During the cohabitation challenge experiment with IPNV, the virus shedders started to die on day 6 post-challenge, whereas the cohabitants started dying on day 19 post challenge. The gene expression of granzyme A and IFNγ increased significantly at 21 days post IPNV challenge. CD8α and Eomes showed similar pattern of expression without any significant increase. The expression of CD8α showed a strong correlation with Eomes, IFNγ and granzyme A, suggesting that they were interacting (Figure 5B).

In vitro Regulated Expression in Spleen Lymphocytes

A bundle of stimulants, some of them known to activate lymphocytes, were tested for their potency to regulate the expression of Eomes and IFN-γ in spleen lymphocytes isolated by cell sorting. Interestingly, stimulation of spleen lymphocytes with known T cell stimulants i.e. PHA+ConA and recombinant huIL-2 resulted in the strongest and most significant induction of Eomes expression upon 72 hours of incubation. Stimulation with recombinant salmon IFN-α2 (0.5 µg/ml after 48 and 72 hours) also induced significant higher expression of Eomes compared to control cells (Figure 6A). Similar to expression of Eomes mRNA, the IFN-γ expression was also significantly increased after stimulation with the mitogens, whereas rIFN-α2 (0.5 µg/ml) induced IFN-γ expression though not statistically significant (Figure 6B).

Figure 6. Regulators of Eomes expression in salmon lymphocytes.

Spleen leukocytes were stimulated for 24 h, 48 h, and 72 h with ConA+PHA+huIL-2, IFN-α (0.5 µg/ml, and 5 ng/ml), and the mRNA levels of Eomes (A), and IFN-γ (B) were determined by real-time PCR. Gene expression is normalized against EF-1α and is shown relative to the mean of the non-stimulated cells. Each bar represents the mean ± SE of triplicate samples. Different letters denote statistically significant differences between the groups.

To investigate Eomes-mediated induction on known CD8+ T cell molecules, salmon lymphocytes were transfected with Eomes cDNA expression vector. Transfection efficiency was found to be consistently greater than 50%. While over-expression of Eomes up-regulated the expression of IFN-γ and granzyme A (Figure 7A), the expression of perforin remained undetectable in both Eomes expressing cells and under silenced conditions (data not shown). Furthermore, siRNA mediated silencing of Eomes expression in the salmon lymphocytes led to abrogated expression of the cytolytic gene granzyme A as well as of IFN-γ but with slight increase in T-box 21 expression (Figure 7B). Taken together, the expression of the cytolytic gene granzyme A and the proinflammatory cytokine IFN-γ in the salmon lymphocytes were mainly controlled by Eomes. Moreover, silencing or augmenting Eomes expression did not have significant effect on T-box 21 (T-bet) expression in spleen lymphocytes.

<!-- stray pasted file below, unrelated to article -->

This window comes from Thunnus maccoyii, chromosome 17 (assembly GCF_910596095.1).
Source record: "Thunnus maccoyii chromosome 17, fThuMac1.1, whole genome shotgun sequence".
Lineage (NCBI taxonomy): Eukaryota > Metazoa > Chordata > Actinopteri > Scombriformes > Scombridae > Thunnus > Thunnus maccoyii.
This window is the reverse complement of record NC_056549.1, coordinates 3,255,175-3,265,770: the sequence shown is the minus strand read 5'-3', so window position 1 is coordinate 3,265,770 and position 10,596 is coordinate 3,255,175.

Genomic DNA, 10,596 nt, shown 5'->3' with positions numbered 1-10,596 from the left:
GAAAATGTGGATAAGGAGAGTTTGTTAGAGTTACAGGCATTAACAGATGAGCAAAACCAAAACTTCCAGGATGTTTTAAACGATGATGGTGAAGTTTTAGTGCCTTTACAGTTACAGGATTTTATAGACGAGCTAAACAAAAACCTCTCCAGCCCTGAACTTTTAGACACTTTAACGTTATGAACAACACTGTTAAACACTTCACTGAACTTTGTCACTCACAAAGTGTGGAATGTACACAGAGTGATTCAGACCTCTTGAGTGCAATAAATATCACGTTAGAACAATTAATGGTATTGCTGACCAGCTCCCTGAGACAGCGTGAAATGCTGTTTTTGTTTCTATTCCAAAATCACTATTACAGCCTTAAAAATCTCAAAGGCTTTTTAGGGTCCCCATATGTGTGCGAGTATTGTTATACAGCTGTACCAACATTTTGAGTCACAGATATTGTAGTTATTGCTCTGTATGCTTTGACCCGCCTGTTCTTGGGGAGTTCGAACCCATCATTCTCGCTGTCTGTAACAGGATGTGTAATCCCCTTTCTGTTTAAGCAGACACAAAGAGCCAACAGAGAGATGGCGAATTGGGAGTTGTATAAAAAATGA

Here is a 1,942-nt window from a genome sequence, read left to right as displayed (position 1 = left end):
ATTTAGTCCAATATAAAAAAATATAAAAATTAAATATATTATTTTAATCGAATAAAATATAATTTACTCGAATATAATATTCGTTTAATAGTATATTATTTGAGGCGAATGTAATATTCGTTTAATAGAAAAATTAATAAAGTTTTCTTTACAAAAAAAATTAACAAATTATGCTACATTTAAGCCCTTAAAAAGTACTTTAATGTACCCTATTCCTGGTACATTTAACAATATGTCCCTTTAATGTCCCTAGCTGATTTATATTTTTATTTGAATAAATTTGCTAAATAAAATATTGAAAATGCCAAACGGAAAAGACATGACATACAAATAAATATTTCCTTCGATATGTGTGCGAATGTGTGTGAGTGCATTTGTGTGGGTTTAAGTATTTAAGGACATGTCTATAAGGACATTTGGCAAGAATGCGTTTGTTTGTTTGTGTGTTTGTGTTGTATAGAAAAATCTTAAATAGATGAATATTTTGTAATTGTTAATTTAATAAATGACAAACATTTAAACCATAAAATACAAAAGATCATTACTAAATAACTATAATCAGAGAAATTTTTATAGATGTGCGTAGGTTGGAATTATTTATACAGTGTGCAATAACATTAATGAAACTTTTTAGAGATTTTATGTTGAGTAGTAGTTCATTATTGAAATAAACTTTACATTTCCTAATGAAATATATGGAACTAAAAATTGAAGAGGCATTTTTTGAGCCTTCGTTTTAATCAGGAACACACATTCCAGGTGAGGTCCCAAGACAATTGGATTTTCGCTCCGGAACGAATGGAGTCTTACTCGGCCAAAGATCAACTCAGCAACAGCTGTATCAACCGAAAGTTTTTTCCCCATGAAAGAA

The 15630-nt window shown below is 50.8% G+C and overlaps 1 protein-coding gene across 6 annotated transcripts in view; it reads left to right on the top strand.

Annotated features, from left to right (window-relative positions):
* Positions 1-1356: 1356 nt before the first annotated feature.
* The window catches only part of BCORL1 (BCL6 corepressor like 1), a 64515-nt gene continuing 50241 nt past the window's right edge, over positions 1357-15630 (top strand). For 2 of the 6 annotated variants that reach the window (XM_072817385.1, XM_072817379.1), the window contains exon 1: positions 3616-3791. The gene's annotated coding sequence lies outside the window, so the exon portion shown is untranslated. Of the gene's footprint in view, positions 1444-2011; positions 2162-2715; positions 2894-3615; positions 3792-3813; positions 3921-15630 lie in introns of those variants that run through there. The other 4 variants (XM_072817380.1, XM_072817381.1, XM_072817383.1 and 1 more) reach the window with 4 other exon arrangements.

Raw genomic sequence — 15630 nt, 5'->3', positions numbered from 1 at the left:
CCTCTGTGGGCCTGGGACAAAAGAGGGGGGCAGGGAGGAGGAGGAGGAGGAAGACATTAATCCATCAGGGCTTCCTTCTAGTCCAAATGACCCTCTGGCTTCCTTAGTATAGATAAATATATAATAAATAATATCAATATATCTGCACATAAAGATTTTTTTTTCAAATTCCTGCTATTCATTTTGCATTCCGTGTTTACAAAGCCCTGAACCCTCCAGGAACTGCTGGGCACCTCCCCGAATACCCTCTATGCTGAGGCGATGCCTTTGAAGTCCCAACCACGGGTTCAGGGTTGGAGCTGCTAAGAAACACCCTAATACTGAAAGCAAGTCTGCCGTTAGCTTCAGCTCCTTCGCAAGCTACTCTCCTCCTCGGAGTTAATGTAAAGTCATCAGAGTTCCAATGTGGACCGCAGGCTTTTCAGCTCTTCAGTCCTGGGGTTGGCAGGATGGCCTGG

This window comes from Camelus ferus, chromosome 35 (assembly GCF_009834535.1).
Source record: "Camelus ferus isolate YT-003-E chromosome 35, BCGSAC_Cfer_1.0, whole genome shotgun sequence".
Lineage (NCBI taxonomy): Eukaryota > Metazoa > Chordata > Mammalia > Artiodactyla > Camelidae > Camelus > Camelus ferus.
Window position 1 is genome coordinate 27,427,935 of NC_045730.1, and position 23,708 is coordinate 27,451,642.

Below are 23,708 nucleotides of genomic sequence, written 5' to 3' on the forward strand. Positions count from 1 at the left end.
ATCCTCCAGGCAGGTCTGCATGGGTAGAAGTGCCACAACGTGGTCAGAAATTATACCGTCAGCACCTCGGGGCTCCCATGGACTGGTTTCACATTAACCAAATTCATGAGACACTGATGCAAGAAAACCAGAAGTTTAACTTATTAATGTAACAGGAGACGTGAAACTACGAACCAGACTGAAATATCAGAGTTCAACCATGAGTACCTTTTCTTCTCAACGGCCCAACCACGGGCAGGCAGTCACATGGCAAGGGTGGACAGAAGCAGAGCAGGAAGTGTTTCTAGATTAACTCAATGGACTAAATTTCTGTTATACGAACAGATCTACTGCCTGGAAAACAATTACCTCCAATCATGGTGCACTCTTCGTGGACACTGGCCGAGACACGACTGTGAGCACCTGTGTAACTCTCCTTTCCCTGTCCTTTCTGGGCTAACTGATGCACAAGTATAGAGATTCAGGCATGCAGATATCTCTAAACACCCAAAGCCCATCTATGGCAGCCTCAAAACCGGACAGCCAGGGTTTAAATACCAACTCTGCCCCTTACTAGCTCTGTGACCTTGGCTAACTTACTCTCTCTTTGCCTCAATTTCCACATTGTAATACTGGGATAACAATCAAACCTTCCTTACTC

Figure 7. Eomes mediated effects on salmon spleen lymphocytes.

Salmon leukocytes were transiently transfected with Eomes/pcDNA3.1 vector or control vector (pmaxGFP vector) (A) EomessiRNA or control siRNA (B). After 5 h, cells were stimulated with ConA+PHA+recombinant huIL-2. 24 h post stimulation, lymphocytes were sorted by FACS, collected and analyzed for the expression of Eomes, IFN-γ, granzymeA, T-box21 and EF-1α by QPCR. Eomes, IFN-γ, granzymeA, T-box21 mRNA expression in cells transfected with control siRNA were set to 100%. Statistical differences (P<0.005, and P<0.0004) between different treatment and control are indicated by asterisks (*, **) above the bars, respectively.